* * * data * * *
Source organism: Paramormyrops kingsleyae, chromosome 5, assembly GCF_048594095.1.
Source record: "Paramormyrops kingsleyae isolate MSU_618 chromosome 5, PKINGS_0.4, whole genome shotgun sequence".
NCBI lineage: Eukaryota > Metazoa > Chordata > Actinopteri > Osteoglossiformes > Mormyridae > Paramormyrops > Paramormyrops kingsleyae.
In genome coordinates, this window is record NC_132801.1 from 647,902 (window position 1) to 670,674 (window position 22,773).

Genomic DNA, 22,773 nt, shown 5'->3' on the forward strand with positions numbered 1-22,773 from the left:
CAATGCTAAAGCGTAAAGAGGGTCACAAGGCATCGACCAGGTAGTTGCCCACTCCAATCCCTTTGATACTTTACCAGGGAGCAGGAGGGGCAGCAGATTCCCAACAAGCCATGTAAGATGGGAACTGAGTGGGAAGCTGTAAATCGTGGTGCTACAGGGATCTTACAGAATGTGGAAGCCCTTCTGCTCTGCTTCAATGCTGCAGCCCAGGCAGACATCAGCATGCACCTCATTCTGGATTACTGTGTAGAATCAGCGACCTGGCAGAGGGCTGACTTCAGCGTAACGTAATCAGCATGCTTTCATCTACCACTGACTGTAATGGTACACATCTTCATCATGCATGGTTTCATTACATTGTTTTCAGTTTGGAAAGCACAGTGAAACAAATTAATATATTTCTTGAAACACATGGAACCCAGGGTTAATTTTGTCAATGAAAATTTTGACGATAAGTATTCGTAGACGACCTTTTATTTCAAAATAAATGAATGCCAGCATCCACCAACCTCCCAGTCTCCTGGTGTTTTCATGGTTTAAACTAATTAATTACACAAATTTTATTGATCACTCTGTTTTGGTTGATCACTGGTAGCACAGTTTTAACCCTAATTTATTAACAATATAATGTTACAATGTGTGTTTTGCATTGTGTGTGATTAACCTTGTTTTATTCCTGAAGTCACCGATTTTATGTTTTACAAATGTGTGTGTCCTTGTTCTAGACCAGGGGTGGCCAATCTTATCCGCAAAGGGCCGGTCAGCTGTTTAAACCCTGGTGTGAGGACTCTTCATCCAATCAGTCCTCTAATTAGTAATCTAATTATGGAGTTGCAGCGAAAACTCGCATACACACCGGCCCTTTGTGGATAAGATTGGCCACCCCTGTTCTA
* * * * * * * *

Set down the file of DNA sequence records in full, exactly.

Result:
Source organism: Paramormyrops kingsleyae, chromosome 5, assembly GCF_048594095.1.
Source record: "Paramormyrops kingsleyae isolate MSU_618 chromosome 5, PKINGS_0.4, whole genome shotgun sequence".
NCBI lineage: Eukaryota > Metazoa > Chordata > Actinopteri > Osteoglossiformes > Mormyridae > Paramormyrops > Paramormyrops kingsleyae.
In genome coordinates, this window is record NC_132801.1 from 647,902 (window position 1) to 670,674 (window position 22,773).

Genomic DNA, 22,773 nt, shown 5'->3' on the forward strand with positions numbered 1-22,773 from the left:
CAATGCTAAAGCGTAAAGAGGGTCACAAGGCATCGACCAGGTAGTTGCCCACTCCAATCCCTTTGATACTTTACCAGGGAGCAGGAGGGGCAGCAGATTCCCAACAAGCCATGTAAGATGGGAACTGAGTGGGAAGCTGTAAATCGTGGTGCTACAGGGATCTTACAGAATGTGGAAGCCCTTCTGCTCTGCTTCAATGCTGCAGCCCAGGCAGACATCAGCATGCACCTCATTCTGGATTACTGTGTAGAATCAGCGACCTGGCAGAGGGCTGACTTCAGCGTAACGTAATCAGCATGCTTTCATCTACCACTGACTGTAATGGTACACATCTTCATCATGCATGGTTTCATTACATTGTTTTCAGTTTGGAAAGCACAGTGAAACAAATTAATATATTTCTTGAAACACATGGAACCCAGGGTTAATTTTGTCAATGAAAATTTTGACGATAAGTATTCGTAGACGACCTTTTATTTCAAAATAAATGAATGCCAGCATCCACCAACCTCCCAGTCTCCTGGTGTTTTCATGGTTTAAACTAATTAATTACACAAATTTTATTGATCACTCTGTTTTGGTTGATCACTGGTAGCACAGTTTTAACCCTAATTTATTAACAATATAATGTTACAATGTGTGTTTTGCATTGTGTGTGATTAACCTTGTTTTATTCCTGAAGTCACCGATTTTATGTTTTACAAATGTGTGTGTCCTTGTTCTAGACCAGGGGTGGCCAATCTTATCCGCAAAGGGCCGGTCAGCTGTTTAAACCCTGGTGTGAGGACTCTTCATCCAATCAGTCCTCTAATTAGTAATCTAATTATGGAGTTGCAGCGAAAACTCGCATACACACCGGCCCTTTGTGGATAAGATTGGCCACCCCTGTTCTA